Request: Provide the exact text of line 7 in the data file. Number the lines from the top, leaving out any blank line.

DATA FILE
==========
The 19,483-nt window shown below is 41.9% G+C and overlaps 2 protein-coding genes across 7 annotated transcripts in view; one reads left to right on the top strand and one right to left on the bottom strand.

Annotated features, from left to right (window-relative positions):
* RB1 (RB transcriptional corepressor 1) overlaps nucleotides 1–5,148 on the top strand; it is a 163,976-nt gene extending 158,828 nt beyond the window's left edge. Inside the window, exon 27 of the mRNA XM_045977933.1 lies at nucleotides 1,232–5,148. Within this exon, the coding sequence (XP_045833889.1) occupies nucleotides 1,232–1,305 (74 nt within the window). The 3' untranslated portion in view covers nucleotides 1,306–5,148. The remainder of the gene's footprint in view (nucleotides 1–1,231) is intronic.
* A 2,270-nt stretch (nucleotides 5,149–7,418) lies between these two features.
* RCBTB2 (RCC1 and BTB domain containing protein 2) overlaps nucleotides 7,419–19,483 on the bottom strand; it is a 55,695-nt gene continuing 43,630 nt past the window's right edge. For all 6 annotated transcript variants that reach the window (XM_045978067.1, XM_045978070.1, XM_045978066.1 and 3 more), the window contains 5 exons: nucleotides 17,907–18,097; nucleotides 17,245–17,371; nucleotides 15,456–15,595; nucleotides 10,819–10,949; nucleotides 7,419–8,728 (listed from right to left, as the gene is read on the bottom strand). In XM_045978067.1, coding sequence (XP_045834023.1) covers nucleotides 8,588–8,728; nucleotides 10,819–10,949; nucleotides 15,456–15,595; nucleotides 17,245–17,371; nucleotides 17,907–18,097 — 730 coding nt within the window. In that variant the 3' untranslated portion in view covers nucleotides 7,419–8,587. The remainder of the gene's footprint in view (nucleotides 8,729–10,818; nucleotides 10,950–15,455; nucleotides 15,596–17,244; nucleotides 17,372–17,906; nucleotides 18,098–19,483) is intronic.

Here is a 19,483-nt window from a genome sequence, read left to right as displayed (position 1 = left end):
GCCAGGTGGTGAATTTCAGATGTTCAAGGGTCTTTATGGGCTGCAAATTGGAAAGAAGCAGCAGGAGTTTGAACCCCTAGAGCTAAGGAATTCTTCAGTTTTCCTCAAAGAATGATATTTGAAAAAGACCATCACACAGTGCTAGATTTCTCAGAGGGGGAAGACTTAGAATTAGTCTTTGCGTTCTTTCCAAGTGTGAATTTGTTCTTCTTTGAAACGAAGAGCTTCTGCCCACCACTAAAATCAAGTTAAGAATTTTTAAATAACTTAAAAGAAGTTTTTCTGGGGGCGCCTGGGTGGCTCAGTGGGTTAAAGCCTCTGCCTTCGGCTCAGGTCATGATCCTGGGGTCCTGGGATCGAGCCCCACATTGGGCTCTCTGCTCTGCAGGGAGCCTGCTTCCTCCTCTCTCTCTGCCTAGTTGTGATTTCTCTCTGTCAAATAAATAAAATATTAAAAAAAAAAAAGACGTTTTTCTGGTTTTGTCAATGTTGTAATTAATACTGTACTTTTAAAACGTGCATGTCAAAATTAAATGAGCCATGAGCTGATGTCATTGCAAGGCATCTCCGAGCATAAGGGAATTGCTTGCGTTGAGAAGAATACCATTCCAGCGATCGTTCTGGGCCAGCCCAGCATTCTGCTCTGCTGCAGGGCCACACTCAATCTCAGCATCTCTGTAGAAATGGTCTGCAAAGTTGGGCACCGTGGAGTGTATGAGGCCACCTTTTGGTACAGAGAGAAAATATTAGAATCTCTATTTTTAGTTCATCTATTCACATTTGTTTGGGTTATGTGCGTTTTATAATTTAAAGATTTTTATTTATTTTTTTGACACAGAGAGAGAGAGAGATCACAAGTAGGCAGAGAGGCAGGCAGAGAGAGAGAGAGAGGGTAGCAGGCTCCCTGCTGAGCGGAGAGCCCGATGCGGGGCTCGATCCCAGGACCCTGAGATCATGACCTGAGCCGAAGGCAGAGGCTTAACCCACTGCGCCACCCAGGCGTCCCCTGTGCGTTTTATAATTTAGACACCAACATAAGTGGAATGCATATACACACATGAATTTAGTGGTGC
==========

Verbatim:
GCCAGGTGGTGAATTTCAGATGTTCAAGGGTCTTTATGGGCTGCAAATTGGAAAGAAGCAGCAGGAGTTTGAACCCCTAGAGCTAAGGAATTCTTCAGTTTTCCTCAAAGAATGATATTTGAAAAAGACCATCACACAGTGCTAGATTTCTCAGAGGGGGAAGACTTAGAATTAGTCTTTGCGTTCTTTCCAAGTGTGAATTTGTTCTTCTTTGAAACGAAGAGCTTCTGCCCACCACTAAAATCAAGTTAAGAATTTTTAAATAACTTAAAAGAAGTTTTTCTGGGGGCGCCTGGGTGGCTCAGTGGGTTAAAGCCTCTGCCTTCGGCTCAGGTCATGATCCTGGGGTCCTGGGATCGAGCCCCACATTGGGCTCTCTGCTCTGCAGGGAGCCTGCTTCCTCCTCTCTCTCTGCCTAGTTGTGATTTCTCTCTGTCAAATAAATAAAATATTAAAAAAAAAAAAGACGTTTTTCTGGTTTTGTCAATGTTGTAATTAATACTGTACTTTTAAAACGTGCATGTCAAAATTAAATGAGCCATGAGCTGATGTCATTGCAAGGCATCTCCGAGCATAAGGGAATTGCTTGCGTTGAGAAGAATACCATTCCAGCGATCGTTCTGGGCCAGCCCAGCATTCTGCTCTGCTGCAGGGCCACACTCAATCTCAGCATCTCTGTAGAAATGGTCTGCAAAGTTGGGCACCGTGGAGTGTATGAGGCCACCTTTTGGTACAGAGAGAAAATATTAGAATCTCTATTTTTAGTTCATCTATTCACATTTGTTTGGGTTATGTGCGTTTTATAATTTAAAGATTTTTATTTATTTTTTTGACACAGAGAGAGAGAGAGATCACAAGTAGGCAGAGAGGCAGGCAGAGAGAGAGAGAGAGGGTAGCAGGCTCCCTGCTGAGCGGAGAGCCCGATGCGGGGCTCGATCCCAGGACCCTGAGATCATGACCTGAGCCGAAGGCAGAGGCTTAACCCACTGCGCCACCCAGGCGTCCCCTGTGCGTTTTATAATTTAGACACCAACATAAGTGGAATGCATATACACACATGAATTTAGTGGTGC